The Ethics Committee in a statement this morning said the former Caribbean federation president “was found to have committed many and various acts of misconduct continuously and repeatedly during his time as an official in different high-ranking and influential positions at FIFA and CONCACAF.
Former FIFA vice-president Jack Warner has been banned for life from all football-related activity, the adjudicatory chamber of the Ethics Committee of the sport’s world governing body said today.
the former Fifa president and executive committee member, has raised suspicion at the timing of his life ban from participating in any kind of football-related activity worldwide.
The ban, handed down by the adjudicatory chamber of Fifa’s ethics committee, came as football’s governing body finds itself embroiled in a serious of corruption scandals. Pressure has grown on the president Sepp Blatter and Michel Platini, one of the candidates to replace him, over a £1.35m payment for which Blatter is subject to a Swiss criminal investigation.
The pair deny any wrongdoing.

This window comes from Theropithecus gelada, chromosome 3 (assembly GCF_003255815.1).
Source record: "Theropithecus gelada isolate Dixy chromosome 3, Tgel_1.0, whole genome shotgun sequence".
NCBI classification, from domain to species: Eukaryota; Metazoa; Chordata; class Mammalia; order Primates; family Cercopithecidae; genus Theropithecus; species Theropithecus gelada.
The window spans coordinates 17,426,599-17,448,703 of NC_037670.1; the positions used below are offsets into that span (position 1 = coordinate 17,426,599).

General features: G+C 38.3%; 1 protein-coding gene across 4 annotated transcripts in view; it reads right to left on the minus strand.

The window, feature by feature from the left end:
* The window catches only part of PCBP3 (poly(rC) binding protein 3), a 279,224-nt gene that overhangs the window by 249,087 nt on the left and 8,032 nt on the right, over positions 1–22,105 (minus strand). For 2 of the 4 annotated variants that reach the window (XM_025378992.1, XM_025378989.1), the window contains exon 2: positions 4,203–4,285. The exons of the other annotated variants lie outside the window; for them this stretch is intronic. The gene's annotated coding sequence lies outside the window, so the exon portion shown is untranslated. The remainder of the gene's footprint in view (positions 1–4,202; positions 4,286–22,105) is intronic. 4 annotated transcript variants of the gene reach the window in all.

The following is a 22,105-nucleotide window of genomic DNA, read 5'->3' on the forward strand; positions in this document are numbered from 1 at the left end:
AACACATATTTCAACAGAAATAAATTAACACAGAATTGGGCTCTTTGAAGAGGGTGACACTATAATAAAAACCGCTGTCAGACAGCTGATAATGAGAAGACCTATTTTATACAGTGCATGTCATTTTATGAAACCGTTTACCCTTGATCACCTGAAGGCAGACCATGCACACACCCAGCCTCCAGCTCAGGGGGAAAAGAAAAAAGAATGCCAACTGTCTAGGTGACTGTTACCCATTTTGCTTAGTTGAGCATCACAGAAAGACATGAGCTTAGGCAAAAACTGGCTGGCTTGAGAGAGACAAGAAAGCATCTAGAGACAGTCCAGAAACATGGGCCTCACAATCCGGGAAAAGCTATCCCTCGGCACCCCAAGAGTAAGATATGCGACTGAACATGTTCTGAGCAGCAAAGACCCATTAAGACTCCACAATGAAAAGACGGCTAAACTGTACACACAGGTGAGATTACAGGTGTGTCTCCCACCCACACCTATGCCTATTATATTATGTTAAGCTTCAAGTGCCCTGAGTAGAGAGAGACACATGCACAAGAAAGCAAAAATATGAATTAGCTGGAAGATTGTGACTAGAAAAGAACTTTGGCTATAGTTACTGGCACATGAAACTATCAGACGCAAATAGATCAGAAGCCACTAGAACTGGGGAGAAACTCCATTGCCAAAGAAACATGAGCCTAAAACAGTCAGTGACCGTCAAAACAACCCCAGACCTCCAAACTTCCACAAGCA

Warner’s ban was announced by the ethics committee in a statement saying, in his positions as a football official, he was a key player in schemes involving the offer, acceptance, and receipt of undisclosed and illegal payments, as well as other money-making schemes.”
Yet Warner was defiant, and responded: “I left the Fifa in April 2011 and if in September 2015 the Fifa wants to ban me for life without even a hearing then so be it. I do not believe, however, that this will serve as the distraction to the Fifa’s present problems as the Fifa wishes it to be.
“Given what is happening in Zurich with Blatter I wish to say that there is no such thing as coincidence.”
According to Fifa’s statement the ethics committee, chaired by Hans-Joachim Eckert, began its investigation into Warner’s activities in January following its report into the 2018 and 2022 World Cup bidding process.
Warner, who has maintained his innocence, is wanted in the US on corruption charges and earlier this month Trinidad and Tobago’s attorney general signed “authority to proceed” documents, seemingly clearing the way for extradition proceedings to commence.
He had been arrested on a provisional warrant in May, one of nine officials indicted by US prosecutors, and faces 12 charges relating to racketeering and bribery.
Source: The Guardian.com